My argument, not focused on Walker other than to admire his political acumen in attaching himself to a good thing, is that he did not create this tide, but has fully exploited it.By Paul Fanland The Capital Times (12/15/14)
This essay on Wisconsin politics is only indirectly about Scott Walker.
My analysis begins in 2007, years before his first statewide election, when Kathy Cramer ventured from her Madison campus office to coffee shops and gas stations in small Wisconsin communities on a systematic exploration that continued intermittently for more than five years.
Cramer, a youthful and charismatic political scientist from the University of Wisconsin, struck up conversations that uncovered a pattern of simmering resentment toward those of us in Madison and Milwaukee.
Now, in the wake of last month’s Republican landslide, it appears Cramer was something of a prophet. What she heard then and we see clearly now is that across Wisconsin, they really, really don’t like many of us very much, and appear unlikely to like us more any time soon.
My conclusion, informed by interviews with Cramer and another political scientist plus extensive conversations and observations, is that Walker’s three victories were in part about him and his personal brand, but the much bigger factor was the anti-government tide that has swept the country, Wisconsin included.
Within that equation are several factors.
First, that people have been inundated by anti-government messages for decades, especially since the Reagan presidency. Those resentments calcified during the great recession and in the years since, even as wealthy people grew much wealthier and the middle class lost ground.
A nationwide exit poll on Election Day revealed that 70 percent viewed the economy as “not so good” or “poor.” Only 22 percent thought life for the next generation would be better than it is for this one.
Second, because those with the most education are doing better (and Madison is jammed with academic elites) we are seen as not suffering as much, and that is noticed and resented.
Third, many outside Madison and Milwaukee see public employees with a level of retirement and health insurance benefits they no longer enjoy or never did. (Among public workers, only cops and firefighters seem to get a pass for being comparatively well-compensated.)
Fourth, there is a ubiquitous message that government programs are skewed to help those who do not help themselves. Given the concentrations of minorities in the two largest cities, the racial subtext is always there. Many in outlying Wisconsin see themselves as hard-working and self-reliant and getting no government help. They do not perceive their own public schools, Medicare, Social Security, highway infrastructure and so forth as the “handouts” they think flow to others.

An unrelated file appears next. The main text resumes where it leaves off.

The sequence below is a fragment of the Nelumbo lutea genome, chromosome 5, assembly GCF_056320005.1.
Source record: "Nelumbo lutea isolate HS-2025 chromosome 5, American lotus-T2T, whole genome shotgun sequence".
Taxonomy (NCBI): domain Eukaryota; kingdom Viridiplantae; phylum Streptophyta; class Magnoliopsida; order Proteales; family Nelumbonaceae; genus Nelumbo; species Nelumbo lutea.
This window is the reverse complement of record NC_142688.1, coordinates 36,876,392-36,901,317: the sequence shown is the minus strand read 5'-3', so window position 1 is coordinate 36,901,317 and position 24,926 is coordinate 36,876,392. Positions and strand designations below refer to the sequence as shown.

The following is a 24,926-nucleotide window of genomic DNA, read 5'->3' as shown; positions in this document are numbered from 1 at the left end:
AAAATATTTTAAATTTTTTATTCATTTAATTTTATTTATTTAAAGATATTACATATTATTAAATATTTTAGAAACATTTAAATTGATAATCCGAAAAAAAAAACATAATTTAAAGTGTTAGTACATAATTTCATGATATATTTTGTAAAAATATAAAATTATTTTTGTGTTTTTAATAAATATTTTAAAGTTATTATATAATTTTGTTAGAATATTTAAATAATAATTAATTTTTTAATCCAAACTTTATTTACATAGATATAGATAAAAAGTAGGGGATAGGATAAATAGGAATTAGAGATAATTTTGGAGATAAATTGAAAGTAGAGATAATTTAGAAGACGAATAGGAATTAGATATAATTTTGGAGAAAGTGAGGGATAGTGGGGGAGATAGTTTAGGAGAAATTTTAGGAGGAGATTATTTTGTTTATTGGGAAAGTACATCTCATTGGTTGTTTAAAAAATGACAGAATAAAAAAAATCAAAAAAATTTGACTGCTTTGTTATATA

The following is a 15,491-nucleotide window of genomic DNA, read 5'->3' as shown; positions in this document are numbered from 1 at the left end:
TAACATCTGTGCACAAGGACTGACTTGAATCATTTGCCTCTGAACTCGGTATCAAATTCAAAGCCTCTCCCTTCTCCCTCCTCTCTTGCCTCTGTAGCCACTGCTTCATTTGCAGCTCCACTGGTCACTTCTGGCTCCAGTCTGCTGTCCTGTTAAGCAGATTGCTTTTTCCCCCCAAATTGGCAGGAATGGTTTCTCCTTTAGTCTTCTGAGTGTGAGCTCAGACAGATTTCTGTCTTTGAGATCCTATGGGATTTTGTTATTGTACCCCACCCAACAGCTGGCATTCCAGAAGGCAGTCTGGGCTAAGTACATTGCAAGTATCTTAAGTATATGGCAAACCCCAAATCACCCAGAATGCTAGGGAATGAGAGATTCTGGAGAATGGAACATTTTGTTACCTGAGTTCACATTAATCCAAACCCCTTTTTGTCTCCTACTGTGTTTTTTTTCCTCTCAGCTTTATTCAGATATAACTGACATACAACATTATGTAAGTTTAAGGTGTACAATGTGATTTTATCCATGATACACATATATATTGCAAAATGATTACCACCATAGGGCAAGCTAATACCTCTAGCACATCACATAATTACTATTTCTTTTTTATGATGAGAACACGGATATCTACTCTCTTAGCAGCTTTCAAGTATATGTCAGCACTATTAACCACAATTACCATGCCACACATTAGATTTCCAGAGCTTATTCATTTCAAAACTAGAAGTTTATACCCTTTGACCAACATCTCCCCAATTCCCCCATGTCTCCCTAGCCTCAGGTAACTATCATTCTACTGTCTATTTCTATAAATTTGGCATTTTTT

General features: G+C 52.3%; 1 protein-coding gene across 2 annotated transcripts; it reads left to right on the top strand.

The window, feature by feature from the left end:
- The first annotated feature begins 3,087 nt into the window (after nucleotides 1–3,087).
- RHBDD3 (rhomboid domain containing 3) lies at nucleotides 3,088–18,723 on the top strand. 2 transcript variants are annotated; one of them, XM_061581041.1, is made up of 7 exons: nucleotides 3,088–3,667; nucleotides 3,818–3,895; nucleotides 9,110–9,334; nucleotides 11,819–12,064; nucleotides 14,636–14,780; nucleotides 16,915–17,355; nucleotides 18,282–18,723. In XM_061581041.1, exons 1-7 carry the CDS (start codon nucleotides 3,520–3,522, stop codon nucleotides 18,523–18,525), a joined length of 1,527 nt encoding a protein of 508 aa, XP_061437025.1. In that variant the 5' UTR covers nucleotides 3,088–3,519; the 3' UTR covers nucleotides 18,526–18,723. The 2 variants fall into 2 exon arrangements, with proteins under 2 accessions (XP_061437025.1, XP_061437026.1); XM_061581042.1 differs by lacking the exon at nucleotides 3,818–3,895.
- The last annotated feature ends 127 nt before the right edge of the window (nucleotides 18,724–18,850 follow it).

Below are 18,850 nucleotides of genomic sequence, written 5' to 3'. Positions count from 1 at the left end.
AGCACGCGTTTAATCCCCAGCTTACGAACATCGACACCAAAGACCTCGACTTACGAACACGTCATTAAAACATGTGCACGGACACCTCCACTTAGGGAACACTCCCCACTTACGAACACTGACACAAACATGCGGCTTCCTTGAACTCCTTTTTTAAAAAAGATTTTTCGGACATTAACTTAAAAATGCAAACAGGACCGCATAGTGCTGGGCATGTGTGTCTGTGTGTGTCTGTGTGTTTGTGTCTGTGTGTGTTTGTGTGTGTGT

The rural Republican block
This thesis is supported by the election results for governor, where Walker won in rural areas, small towns and suburbs, and Democrat Mary Burke mostly dominated in the dependable urban centers of Madison and Milwaukee.
My argument, not focused on Walker other than to admire his political acumen in attaching himself to a good thing, is that he did not create this tide, but has fully exploited it.
How, some may ask, do he and fellow Republicans win even though they oppose such proposals as an increase in the minimum wage, widely supported in exit polls?
Because, to be blunt, the minimum wage does not directly affect most voters, just as the GOP’s opposition to reproductive rights and same-sex marriage does not. A majority in the exit poll favored the liberal position on those issues, too, but they apparently do not swing elections.
It’s the economy, stupid
Only the economy matters, and while Walker’s record of improving the jobs picture is mediocre at best, at least he’s fully aligned against the perceived “takers:” the poor — who are disproportionately African-American and other minorities — and the whiny public employees with their garish protests in Madison.
It’s worth noting that 63 percent in that national poll said the economic system favors the wealthy. In a similar vein, a recent New York Times op-ed was headlined: “Inequality, Unbelievably, Gets Worse.” The analysis said that our taxes, while progressive, are low by international standards and that our social welfare programs are consequently less generous.
Yet any significant populist movement against wealth inequality seems hampered because — in the minds of many — that’s how capitalism is supposed to work. It is tolerable that a CEO makes 100 times what his workers make and pays taxes at lower rates.